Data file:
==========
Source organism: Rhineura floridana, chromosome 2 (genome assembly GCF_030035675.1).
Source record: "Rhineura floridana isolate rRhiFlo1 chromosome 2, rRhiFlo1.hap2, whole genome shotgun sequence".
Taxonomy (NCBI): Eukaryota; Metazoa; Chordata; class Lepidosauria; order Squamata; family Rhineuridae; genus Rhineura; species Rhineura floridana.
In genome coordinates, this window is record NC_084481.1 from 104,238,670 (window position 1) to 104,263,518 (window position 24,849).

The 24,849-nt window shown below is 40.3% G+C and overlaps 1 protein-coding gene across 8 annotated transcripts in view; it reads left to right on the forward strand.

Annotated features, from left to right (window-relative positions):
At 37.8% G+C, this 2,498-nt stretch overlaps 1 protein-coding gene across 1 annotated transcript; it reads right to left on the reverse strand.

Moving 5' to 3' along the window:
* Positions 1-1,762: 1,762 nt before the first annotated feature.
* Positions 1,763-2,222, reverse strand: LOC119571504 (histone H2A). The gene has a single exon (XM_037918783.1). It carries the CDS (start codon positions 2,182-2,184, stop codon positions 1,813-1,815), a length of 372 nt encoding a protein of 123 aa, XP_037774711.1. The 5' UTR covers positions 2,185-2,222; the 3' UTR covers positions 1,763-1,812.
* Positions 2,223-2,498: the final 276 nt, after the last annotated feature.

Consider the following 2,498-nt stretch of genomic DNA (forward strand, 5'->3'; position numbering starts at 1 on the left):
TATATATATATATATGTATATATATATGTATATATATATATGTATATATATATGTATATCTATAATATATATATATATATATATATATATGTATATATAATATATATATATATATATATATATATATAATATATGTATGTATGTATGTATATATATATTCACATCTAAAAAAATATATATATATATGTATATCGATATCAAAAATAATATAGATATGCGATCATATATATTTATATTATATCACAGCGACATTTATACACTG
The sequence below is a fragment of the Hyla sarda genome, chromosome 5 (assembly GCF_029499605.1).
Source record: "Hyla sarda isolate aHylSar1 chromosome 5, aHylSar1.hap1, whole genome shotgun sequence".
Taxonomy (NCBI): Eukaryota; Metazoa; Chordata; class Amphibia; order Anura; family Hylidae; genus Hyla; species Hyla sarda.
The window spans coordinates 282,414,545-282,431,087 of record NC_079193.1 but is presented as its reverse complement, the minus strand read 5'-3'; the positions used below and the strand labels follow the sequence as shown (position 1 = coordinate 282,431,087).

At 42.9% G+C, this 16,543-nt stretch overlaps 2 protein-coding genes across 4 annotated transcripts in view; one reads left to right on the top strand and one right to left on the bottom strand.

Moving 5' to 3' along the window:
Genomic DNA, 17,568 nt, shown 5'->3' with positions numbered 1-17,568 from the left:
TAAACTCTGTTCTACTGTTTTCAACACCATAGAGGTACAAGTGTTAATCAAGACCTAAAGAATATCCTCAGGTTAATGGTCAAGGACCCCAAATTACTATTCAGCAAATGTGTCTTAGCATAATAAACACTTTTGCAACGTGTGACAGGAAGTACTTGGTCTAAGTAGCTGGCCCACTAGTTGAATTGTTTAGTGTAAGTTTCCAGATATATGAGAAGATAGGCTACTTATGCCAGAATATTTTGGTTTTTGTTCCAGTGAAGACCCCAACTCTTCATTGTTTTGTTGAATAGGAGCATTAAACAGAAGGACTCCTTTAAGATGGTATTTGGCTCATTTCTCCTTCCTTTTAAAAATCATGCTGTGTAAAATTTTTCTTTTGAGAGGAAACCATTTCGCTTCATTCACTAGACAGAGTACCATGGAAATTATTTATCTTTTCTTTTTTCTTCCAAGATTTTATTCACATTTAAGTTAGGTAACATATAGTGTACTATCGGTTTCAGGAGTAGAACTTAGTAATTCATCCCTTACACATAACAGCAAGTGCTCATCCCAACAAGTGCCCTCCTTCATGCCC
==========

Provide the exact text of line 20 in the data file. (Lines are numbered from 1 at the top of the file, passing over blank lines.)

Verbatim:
Genomic DNA, 17,568 nt, shown 5'->3' with positions numbered 1-17,568 from the left: